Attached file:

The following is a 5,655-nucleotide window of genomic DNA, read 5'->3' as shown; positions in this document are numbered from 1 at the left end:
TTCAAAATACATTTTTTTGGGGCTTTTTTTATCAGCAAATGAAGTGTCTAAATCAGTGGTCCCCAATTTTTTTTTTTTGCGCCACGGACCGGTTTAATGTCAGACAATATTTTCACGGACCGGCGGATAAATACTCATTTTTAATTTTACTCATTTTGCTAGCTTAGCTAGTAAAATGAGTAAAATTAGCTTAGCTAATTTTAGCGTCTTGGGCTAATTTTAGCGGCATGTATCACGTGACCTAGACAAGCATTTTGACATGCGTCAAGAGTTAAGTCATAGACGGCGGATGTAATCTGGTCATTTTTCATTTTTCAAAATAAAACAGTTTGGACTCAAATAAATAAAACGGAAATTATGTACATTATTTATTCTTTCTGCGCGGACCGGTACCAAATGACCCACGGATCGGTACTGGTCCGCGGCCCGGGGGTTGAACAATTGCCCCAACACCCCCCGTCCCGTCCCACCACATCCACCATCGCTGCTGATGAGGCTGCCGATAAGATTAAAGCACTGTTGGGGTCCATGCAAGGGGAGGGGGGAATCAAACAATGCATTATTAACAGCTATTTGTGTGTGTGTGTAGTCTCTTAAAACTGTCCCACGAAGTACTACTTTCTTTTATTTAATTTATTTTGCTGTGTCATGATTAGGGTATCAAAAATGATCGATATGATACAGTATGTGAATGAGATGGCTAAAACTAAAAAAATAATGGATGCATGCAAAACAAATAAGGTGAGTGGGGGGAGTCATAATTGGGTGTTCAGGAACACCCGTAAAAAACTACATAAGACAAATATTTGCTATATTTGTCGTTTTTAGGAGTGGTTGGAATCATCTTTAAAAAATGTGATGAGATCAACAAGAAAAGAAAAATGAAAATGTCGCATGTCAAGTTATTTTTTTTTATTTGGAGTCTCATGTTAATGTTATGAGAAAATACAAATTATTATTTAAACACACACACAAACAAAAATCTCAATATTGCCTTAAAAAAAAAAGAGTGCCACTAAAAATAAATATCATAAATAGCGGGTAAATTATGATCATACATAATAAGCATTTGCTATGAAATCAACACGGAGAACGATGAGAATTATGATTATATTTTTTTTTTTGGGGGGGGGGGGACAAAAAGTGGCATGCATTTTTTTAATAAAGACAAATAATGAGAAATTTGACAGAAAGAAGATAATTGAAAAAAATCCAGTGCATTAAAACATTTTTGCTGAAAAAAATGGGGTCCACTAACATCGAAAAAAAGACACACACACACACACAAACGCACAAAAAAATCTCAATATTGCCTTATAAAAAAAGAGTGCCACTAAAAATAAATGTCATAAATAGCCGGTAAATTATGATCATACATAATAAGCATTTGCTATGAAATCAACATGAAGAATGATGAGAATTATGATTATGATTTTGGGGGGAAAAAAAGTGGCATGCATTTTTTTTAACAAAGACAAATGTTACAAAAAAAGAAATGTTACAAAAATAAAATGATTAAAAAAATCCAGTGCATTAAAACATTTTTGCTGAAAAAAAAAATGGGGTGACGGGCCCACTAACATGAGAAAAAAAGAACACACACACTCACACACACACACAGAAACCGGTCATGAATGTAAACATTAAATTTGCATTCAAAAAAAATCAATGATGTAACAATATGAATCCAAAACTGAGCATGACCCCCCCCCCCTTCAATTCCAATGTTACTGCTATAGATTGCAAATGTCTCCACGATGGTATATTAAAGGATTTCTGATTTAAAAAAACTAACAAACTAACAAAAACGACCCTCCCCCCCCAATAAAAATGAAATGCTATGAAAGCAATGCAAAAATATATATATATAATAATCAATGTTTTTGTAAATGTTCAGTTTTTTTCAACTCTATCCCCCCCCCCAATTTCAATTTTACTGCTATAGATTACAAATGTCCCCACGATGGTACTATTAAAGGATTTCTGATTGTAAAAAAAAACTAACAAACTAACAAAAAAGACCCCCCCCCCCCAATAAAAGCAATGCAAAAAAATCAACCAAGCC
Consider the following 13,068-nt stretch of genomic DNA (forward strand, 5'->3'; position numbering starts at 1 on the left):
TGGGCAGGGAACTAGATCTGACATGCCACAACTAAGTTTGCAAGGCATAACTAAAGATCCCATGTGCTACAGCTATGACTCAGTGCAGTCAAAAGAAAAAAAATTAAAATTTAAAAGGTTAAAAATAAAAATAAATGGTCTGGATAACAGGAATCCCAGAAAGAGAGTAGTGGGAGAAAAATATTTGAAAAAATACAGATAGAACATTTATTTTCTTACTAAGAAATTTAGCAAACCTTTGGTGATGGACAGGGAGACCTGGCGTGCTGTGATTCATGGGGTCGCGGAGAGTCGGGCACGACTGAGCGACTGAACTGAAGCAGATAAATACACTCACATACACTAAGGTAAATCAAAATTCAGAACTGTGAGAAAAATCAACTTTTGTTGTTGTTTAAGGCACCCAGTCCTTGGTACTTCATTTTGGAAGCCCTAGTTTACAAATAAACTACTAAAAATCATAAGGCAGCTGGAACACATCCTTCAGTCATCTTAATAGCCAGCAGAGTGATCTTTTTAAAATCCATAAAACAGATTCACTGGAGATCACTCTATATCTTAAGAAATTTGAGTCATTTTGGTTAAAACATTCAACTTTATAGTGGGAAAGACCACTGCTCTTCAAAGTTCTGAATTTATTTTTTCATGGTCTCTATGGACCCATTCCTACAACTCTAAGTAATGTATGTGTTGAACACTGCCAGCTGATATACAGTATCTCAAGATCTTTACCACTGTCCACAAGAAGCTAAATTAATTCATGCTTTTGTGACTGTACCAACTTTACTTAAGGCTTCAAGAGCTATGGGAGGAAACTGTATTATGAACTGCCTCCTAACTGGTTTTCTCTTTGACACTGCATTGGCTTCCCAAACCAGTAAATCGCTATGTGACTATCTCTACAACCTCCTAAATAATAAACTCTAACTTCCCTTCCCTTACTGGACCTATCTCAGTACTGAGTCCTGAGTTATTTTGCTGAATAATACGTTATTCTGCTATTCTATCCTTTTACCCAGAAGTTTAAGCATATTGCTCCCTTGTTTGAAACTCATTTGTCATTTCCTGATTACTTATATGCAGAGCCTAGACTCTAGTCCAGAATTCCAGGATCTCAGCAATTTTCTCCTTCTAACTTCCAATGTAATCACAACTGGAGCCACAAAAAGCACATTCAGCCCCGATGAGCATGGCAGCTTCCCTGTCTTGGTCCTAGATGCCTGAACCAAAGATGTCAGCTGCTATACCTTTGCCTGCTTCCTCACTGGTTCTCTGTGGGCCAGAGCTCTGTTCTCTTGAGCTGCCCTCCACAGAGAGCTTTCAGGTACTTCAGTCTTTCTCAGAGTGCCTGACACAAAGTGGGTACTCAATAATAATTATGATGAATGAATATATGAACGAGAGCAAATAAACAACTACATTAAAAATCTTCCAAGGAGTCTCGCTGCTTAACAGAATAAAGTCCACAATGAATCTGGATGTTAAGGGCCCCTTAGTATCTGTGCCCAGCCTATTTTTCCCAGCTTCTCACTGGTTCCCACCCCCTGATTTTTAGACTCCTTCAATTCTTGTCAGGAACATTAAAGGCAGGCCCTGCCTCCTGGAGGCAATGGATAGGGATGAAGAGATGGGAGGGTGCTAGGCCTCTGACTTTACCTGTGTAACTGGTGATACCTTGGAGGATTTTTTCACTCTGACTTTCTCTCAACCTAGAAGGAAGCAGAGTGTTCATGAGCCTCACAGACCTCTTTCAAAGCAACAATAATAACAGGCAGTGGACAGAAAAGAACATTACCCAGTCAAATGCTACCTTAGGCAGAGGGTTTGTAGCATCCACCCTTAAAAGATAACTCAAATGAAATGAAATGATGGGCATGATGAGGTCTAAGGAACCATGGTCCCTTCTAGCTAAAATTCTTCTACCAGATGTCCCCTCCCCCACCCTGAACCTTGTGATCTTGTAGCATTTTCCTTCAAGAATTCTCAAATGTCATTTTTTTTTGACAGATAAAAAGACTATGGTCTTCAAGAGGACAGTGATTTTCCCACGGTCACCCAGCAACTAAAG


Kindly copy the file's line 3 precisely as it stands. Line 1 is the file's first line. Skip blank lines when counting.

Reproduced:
Consider the following 13,068-nt stretch of genomic DNA (forward strand, 5'->3'; position numbering starts at 1 on the left):